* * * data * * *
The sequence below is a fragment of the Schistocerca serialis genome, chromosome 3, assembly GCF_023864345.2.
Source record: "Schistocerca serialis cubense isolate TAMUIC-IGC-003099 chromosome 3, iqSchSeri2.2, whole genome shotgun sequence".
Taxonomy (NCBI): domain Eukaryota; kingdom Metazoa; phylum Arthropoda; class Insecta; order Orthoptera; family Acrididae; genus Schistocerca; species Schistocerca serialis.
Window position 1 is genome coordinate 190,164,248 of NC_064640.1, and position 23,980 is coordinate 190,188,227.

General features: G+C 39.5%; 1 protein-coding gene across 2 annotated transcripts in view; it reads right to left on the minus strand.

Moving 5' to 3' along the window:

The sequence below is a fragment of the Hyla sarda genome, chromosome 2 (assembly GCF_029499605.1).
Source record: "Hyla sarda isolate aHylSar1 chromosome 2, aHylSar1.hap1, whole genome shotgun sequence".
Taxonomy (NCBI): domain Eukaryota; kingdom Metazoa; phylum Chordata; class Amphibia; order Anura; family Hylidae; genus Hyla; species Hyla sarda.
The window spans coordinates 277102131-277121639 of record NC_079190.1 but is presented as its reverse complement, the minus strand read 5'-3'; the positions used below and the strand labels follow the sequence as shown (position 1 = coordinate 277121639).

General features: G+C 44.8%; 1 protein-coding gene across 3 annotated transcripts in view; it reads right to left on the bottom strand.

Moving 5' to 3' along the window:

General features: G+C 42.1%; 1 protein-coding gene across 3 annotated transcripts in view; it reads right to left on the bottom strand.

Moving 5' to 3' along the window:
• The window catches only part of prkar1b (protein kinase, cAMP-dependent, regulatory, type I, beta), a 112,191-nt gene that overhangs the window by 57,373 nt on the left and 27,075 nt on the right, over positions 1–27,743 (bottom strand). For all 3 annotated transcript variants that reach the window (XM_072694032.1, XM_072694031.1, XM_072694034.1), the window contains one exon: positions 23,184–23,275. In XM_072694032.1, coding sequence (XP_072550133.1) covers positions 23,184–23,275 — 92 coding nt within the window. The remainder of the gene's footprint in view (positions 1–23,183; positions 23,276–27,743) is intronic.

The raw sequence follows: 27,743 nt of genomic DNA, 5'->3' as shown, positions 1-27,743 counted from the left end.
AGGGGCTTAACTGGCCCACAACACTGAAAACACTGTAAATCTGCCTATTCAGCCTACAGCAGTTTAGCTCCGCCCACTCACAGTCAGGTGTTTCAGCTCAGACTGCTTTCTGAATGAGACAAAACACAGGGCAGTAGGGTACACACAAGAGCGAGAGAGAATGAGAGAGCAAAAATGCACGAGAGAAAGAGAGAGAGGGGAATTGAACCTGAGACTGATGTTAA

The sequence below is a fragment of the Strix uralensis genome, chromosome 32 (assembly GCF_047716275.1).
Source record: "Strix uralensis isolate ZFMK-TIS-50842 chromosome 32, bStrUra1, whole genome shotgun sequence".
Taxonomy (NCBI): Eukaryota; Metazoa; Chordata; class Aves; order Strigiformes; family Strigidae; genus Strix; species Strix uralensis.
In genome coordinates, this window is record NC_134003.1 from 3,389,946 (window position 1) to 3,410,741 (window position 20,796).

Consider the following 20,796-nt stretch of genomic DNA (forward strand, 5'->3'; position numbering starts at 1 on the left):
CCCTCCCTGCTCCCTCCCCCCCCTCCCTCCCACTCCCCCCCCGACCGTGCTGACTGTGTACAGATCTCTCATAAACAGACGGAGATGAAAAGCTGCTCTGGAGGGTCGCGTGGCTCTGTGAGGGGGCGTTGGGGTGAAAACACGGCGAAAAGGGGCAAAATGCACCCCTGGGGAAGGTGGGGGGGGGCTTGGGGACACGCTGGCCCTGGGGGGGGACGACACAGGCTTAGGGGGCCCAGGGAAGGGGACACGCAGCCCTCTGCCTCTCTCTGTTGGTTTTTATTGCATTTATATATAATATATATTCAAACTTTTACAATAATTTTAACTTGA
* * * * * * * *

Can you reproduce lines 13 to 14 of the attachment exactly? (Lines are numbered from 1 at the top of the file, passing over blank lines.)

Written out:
General features: G+C 42.1%; 1 protein-coding gene across 3 annotated transcripts in view; it reads right to left on the bottom strand.

Moving 5' to 3' along the window: